Happiness, American style.
April 14, 2015 8:45 PM   Subscribe

Study reveals Unhappiest (and Happiest) Cities in the U.S. “Our research indicates that people care about more than happiness alone, so other factors may encourage them to stay in a city despite their unhappiness,” says Gottlieb. “This means that researchers and policy-makers should not consider an increase in reported happiness as an overriding objective.”

Gottlieb and his co-authors investigated which regions of the U.S. tend to report lower life satisfaction, and found that residents of declining cities appear less happy than those who live in other parts of the U.S. Long-term residents of these cities appear equally as unhappy as newer residents, suggesting that the city’s unhappiness persists over time. Historical data indicate that cities currently in decline were also unhappy in their more prosperous past.
posted by storybored (51 comments total) 13 users marked this as a favorite
 
Wow, Pennsylvania seems like a gloomy state, eh?
posted by Johnny Wallflower at 8:50 PM on April 14, 2015 [1 favorite]


I have spent a lot of time in the Norfolk/ Newport News area, and I can't for the life of me think of anything that people there have to be especially happy about.
posted by ArbitraryAndCapricious at 8:53 PM on April 14, 2015 [5 favorites]


I'd be very interested to see how this corresponds to a red-blue map. Just glancing at it kind of suggests that Democrats might be kinda cranky people.
posted by jacquilynne at 9:02 PM on April 14, 2015 [3 favorites]


Paper sans paywall.

Data comes from the CDC. From the paper:
Since 2005, CDC has asked all respondents “In general, how satisfied are you with your life?” Respondents were given four possible categories: very satisfied, satisfied, dissatisfied, and very dissatisfied. In each year between 2005 and 2009, around 300,000 subjects answered this question, along with all of the demographic variables listed below. We recognize that satisfaction may strictly differ from happiness, but we will use the terms interchangeably.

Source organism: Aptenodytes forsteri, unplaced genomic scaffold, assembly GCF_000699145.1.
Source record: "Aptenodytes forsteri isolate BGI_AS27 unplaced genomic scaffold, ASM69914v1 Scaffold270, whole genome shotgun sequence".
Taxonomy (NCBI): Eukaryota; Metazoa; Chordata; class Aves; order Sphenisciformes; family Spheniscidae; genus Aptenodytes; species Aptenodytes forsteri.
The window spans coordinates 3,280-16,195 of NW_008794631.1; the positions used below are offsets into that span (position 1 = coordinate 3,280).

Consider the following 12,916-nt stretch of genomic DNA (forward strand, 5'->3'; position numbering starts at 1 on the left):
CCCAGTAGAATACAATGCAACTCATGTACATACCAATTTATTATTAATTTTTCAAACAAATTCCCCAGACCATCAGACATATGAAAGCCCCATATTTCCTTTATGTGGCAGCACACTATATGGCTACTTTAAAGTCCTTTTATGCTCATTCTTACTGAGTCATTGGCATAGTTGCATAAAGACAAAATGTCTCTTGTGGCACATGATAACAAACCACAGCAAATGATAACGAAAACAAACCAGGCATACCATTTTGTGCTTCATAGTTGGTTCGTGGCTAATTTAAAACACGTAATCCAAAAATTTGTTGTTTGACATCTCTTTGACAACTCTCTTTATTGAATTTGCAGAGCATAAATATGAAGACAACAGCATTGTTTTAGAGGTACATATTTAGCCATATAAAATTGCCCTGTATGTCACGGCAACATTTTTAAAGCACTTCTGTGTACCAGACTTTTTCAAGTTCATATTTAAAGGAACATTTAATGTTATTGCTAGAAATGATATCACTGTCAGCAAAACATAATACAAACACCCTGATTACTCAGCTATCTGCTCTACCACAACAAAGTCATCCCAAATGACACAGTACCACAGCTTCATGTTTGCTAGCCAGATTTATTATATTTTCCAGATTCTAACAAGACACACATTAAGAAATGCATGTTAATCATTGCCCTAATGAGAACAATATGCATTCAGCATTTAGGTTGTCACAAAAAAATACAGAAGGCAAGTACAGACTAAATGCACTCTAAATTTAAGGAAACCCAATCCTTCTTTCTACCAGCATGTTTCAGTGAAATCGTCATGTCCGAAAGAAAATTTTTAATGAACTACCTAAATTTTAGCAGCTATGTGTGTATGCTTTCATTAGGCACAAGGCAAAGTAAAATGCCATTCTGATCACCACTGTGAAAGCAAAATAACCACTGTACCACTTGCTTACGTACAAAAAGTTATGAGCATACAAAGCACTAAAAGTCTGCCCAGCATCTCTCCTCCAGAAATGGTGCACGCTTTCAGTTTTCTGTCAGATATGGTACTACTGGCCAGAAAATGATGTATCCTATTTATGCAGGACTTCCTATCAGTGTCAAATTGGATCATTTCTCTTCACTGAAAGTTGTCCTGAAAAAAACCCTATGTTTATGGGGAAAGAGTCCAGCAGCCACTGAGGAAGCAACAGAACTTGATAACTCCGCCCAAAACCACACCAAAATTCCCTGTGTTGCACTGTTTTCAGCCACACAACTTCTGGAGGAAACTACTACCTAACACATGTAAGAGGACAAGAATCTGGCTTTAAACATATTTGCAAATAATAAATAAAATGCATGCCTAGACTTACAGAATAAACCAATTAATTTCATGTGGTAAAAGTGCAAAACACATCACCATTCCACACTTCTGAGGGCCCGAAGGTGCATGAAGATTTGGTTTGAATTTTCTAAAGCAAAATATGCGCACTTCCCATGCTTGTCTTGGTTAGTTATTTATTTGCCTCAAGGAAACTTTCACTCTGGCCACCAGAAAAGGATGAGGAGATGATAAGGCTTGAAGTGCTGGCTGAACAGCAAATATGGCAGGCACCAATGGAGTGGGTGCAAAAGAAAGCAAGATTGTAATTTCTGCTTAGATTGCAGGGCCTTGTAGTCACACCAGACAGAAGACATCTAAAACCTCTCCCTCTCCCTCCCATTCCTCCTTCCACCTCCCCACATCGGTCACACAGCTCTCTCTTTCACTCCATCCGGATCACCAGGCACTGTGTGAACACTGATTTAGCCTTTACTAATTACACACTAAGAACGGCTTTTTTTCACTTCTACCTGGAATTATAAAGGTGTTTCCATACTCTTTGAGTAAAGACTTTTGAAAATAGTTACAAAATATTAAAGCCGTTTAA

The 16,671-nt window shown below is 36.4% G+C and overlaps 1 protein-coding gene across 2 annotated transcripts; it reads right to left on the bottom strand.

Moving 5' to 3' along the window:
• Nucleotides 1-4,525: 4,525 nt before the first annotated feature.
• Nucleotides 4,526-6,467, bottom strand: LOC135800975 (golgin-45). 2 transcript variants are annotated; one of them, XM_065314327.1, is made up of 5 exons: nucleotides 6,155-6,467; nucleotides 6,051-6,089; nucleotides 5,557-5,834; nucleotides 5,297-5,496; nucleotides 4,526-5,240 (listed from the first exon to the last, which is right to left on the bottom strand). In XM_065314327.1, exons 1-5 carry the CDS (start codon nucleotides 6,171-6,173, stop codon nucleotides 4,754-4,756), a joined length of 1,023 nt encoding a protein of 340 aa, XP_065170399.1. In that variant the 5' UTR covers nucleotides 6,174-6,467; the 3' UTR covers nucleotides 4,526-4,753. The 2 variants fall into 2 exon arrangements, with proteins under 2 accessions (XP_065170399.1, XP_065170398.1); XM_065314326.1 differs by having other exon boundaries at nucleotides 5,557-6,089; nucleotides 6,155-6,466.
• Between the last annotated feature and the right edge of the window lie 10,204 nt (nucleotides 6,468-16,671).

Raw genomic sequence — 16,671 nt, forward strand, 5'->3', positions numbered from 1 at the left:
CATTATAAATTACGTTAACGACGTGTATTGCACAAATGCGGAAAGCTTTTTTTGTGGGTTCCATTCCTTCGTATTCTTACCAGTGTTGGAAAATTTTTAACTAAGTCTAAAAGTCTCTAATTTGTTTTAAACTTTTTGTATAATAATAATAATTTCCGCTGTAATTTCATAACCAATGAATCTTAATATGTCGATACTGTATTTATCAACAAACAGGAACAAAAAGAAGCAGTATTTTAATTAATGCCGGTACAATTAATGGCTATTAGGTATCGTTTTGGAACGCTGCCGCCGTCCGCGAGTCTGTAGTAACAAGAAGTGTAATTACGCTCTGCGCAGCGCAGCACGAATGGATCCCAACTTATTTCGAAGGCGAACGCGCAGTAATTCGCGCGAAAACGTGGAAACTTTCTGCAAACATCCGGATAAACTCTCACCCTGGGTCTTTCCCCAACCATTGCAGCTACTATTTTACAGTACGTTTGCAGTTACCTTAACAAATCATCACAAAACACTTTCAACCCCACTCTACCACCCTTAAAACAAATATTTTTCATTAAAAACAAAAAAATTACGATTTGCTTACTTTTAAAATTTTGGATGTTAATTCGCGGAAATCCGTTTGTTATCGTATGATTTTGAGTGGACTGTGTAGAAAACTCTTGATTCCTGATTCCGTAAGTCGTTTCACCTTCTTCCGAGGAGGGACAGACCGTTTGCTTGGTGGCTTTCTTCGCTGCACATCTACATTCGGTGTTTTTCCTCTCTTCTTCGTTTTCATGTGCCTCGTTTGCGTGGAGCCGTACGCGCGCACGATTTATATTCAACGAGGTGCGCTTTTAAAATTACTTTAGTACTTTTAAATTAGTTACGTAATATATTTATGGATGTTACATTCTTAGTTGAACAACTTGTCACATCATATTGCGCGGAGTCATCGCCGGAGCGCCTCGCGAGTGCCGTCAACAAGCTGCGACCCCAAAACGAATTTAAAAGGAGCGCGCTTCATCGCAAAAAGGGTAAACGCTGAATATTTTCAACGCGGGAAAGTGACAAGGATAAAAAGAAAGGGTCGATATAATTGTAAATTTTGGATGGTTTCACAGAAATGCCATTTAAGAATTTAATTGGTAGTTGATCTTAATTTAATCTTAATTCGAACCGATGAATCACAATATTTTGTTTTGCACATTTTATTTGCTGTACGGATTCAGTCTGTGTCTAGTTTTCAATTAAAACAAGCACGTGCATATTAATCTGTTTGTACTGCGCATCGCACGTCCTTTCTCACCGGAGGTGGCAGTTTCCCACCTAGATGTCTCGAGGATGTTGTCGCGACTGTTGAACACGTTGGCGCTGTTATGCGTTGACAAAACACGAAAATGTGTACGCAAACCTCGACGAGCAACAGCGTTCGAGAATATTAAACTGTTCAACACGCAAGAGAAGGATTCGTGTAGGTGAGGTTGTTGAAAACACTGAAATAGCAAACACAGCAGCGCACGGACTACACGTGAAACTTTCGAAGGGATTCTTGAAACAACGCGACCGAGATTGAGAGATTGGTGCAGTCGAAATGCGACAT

posted by phooky at 9:03 PM on April 14, 2015 [1 favorite]


I'd be very interested to see how this corresponds to a red-blue map. Just glancing at it kind of suggests that Democrats might be kinda cranky people.

The eastern part of Washington State looks mighty angry, and those folks ain't voting for Obummer, that's fer sure.
posted by a lungful of dragon at 9:22 PM on April 14, 2015 [4 favorites]


Note to self: more crawfish, beignets, muffalettas, jambalaya, Hurricanes, jazz, and zydeco. (And humidity, I guess.)
posted by argonauta at 9:25 PM on April 14, 2015 [6 favorites]


Happy: Georgia and Louisiana?

Not: Indiana and Kentucky?
posted by jjj606 at 9:30 PM on April 14, 2015


I live in a Democratic enclave in a purple state. According to the study we're the happiest metropolitan area in the country. But given the definition used, it might just mean 'smug'. And, uhm, yeah, it's that. (I do like living here though.)
posted by nangar at 9:34 PM on April 14, 2015 [2 favorites]


I'd be very interested to see how this corresponds to a red-blue map. Just glancing at it kind of suggests that Democrats might be kinda cranky people.

I like how the Austin area appears to be a little enclave of unhappy discontent in the generally-pretty-pleased swathe of Texas. Same for the Atlanta area in Georgia, actually. Big cities are generally more dissatisfied than little ones, apparently.
posted by sciatrix at 9:39 PM on April 14, 2015


This confirms my suspicions: I should visit Colorado.
posted by BuddhaInABucket at 9:46 PM on April 14, 2015 [1 favorite]


It's late, so I'm not going to go do the due diligence and googling here, but I remember reading about a study that stated that conservatives have greater self-reported happiness, but liberals exhibit signs of happiness more often (smiling, etc.). So if this is based on self-reported data, I wouldn't be terribly surprised if it does correlate to a red-blue map.
posted by Hactar at 9:50 PM on April 14, 2015 [7 favorites]


While I usually recoil at the thought of distrusting science with mere anecdote, here goes: this seems like meaningless bullshit to me.
posted by jimmythefish at 9:54 PM on April 14, 2015 [7 favorites]


I like how the Austin area appears to be a little enclave of unhappy discontent in the generally-pretty-pleased swathe of Texas.

Now is the spring of our discontent made summer by the Legislature leaving for the biennium and stopping fucking up the state even further, Lord willing and the Governor not calling a special.
posted by immlass at 9:54 PM on April 14, 2015 [9 favorites]